Early Literacy, Early Readers.
Article submitted by Kathleen Thomas on behalf of Primrose Educational Preschools
Read To Your Child To Instill A Love Of Reading And Love Of Learning
One of the greatest predictors for school success is reading to your child every day. Reading to your child gives him the powerful tools he needs to learn to learn and, later, read to learn. Even infants will benefit from reading time with a parent or guardian.
According to Dr. Robert Needlman, famed pediatrician and author of Dr. Spock's Baby Basics, reading to your child from an early age is one of the most important ways to raise a child who loves to read. He suggests making the time to read to your child daily and use this time to connect with your child and have fun. When your child associates reading with fun, he will begin a lifetime love of reading and learning.
When you read to your child, engage him in the story. Point to the pictures and ask questions such as what is this? Why do you think that happened? What do you think will happen? Ask open-ended questions to encourage your child to draw his own conclusion and think about why he thinks things will happen.
Reading any book is better than not reading, but selecting the right books will make the time funner for both of you. Select age-appropriate books for your child. Younger children like simple and large pictures and books with rhyming words. Choose books that you enjoy yourself because you will be more likely to read the book, and you'll read it in a more animated manner. It's important that your child sees you enjoying books and has fun during reading time. Toddlers and preschoolers love repetition, so be ready to read the same book over and over again for days or weeks at a time. Be sure to choose books that you enjoy so you will want to read the same book many times.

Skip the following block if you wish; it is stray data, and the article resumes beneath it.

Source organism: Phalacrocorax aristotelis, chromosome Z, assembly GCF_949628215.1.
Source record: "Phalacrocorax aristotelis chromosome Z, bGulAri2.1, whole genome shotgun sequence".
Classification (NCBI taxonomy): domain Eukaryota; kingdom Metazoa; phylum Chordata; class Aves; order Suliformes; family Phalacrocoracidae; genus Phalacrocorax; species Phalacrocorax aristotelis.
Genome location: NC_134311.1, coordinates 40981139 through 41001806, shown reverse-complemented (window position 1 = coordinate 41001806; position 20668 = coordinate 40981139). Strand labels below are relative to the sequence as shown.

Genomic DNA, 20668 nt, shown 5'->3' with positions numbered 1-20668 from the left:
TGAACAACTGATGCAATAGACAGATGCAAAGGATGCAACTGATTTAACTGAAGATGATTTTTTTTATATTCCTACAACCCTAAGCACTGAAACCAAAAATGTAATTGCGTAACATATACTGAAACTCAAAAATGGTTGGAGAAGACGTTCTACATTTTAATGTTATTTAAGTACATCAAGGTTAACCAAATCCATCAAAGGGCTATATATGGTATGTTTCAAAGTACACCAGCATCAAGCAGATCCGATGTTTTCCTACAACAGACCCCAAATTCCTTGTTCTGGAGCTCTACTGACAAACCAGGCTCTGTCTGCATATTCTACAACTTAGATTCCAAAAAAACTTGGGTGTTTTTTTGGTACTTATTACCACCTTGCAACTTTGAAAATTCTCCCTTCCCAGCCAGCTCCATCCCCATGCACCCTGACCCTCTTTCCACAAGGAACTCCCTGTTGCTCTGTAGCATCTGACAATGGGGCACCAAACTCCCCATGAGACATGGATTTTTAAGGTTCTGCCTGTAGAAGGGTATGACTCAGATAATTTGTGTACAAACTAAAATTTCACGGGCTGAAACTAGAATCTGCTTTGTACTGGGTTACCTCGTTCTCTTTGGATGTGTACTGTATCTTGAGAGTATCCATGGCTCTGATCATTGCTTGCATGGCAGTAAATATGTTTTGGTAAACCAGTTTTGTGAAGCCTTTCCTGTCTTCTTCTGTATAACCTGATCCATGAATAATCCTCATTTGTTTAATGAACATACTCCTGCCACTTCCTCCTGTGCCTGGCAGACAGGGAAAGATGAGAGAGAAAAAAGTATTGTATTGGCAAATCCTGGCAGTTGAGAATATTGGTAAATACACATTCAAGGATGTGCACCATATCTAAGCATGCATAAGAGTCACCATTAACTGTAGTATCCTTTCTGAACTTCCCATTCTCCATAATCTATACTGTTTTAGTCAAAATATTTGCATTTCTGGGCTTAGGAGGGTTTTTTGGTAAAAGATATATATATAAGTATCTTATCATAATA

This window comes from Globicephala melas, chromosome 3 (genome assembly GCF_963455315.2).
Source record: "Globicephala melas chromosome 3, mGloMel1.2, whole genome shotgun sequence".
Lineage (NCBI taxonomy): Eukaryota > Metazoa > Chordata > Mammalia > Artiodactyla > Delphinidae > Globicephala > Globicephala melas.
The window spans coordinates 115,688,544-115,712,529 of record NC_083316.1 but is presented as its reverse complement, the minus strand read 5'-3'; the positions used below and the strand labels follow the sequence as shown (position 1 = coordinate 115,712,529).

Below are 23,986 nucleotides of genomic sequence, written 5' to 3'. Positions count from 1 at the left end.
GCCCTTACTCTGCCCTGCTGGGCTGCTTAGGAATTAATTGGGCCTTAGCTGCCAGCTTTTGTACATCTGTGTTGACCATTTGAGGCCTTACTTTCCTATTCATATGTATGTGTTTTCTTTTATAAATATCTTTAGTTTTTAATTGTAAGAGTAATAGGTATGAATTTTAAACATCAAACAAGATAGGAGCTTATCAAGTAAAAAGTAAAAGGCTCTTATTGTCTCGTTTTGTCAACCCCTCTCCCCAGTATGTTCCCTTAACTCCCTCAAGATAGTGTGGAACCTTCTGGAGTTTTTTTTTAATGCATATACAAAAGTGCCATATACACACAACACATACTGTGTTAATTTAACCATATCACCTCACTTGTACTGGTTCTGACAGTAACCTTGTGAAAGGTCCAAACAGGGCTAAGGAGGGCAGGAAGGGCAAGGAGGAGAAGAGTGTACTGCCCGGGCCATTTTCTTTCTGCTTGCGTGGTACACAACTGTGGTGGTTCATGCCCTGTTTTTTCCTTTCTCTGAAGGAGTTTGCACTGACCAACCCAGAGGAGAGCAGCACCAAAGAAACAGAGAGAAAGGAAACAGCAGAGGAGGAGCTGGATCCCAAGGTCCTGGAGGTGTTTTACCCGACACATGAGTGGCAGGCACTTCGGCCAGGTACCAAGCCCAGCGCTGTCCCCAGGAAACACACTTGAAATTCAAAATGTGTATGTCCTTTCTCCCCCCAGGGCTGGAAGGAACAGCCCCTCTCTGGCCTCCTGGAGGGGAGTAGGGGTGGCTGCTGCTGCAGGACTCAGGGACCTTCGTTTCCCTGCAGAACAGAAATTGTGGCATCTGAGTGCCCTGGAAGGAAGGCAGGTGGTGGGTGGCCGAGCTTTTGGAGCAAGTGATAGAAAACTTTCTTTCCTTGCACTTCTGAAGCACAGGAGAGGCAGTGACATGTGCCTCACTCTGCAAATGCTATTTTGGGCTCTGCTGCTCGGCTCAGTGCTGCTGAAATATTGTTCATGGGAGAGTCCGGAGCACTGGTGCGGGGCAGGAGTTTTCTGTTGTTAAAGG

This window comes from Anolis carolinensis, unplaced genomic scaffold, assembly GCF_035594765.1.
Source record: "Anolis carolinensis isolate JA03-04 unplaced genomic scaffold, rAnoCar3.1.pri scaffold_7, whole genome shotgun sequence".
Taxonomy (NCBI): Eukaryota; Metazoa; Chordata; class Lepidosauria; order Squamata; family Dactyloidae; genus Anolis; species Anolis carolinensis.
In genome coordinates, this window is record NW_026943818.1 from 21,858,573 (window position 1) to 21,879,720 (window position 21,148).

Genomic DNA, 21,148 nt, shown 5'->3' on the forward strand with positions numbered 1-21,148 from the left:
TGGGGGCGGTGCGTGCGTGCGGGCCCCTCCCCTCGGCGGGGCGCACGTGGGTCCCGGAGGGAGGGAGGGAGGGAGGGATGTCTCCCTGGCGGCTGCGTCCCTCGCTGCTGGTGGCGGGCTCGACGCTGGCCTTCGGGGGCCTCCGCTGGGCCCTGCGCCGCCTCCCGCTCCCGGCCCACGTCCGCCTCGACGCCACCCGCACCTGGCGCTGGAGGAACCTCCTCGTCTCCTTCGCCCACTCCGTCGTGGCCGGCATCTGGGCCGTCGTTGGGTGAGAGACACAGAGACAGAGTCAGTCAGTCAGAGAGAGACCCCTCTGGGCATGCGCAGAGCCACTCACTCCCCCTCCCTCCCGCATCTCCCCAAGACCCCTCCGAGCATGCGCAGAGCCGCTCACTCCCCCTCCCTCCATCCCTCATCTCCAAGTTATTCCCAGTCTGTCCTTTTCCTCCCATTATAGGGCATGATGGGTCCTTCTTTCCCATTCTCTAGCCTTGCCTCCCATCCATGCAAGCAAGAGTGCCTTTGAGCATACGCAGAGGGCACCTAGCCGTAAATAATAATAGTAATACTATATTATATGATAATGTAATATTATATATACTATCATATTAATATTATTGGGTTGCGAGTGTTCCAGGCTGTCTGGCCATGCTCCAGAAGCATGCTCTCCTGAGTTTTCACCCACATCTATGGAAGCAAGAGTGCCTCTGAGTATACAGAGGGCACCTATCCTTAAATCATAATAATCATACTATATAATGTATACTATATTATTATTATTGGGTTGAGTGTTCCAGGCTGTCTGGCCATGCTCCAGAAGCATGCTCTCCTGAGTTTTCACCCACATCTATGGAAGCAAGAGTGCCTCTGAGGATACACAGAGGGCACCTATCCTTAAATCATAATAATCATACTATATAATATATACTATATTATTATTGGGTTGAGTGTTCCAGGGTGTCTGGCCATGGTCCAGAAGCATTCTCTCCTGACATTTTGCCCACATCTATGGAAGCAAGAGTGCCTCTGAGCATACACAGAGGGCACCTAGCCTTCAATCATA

Try some simple tips to help create an environment rich in literacy and learning:
• Offer your child a variety of books on different subjects.
• Choose books that are age-appropriate for your child.
• Make sure books are always available at home, in the car and in the diaper bag.
• Read to your child daily starting when he is an infant.
• Try to read at home the same books your child reads at school.
• Let preschoolers "read" to you, even if he is making up the story and it is different than what is printed. Let him use the pictures and his memory to tell a story to you. When he does this, it means he understands that words and books are used to communicate thoughts and ideas.
Children are born wanting to learn how to speak their native language, and parents help them learn every day by talking to their children. Reading is yet another way to teach language skills and help children learn that words are another way to communicate with the world. Read to your child daily to help him learn valuable language skills, improve cognitive development and create a lifetime love of learning.
Disclosure: This post was written by Kathleen Thomas. This is a compensated post.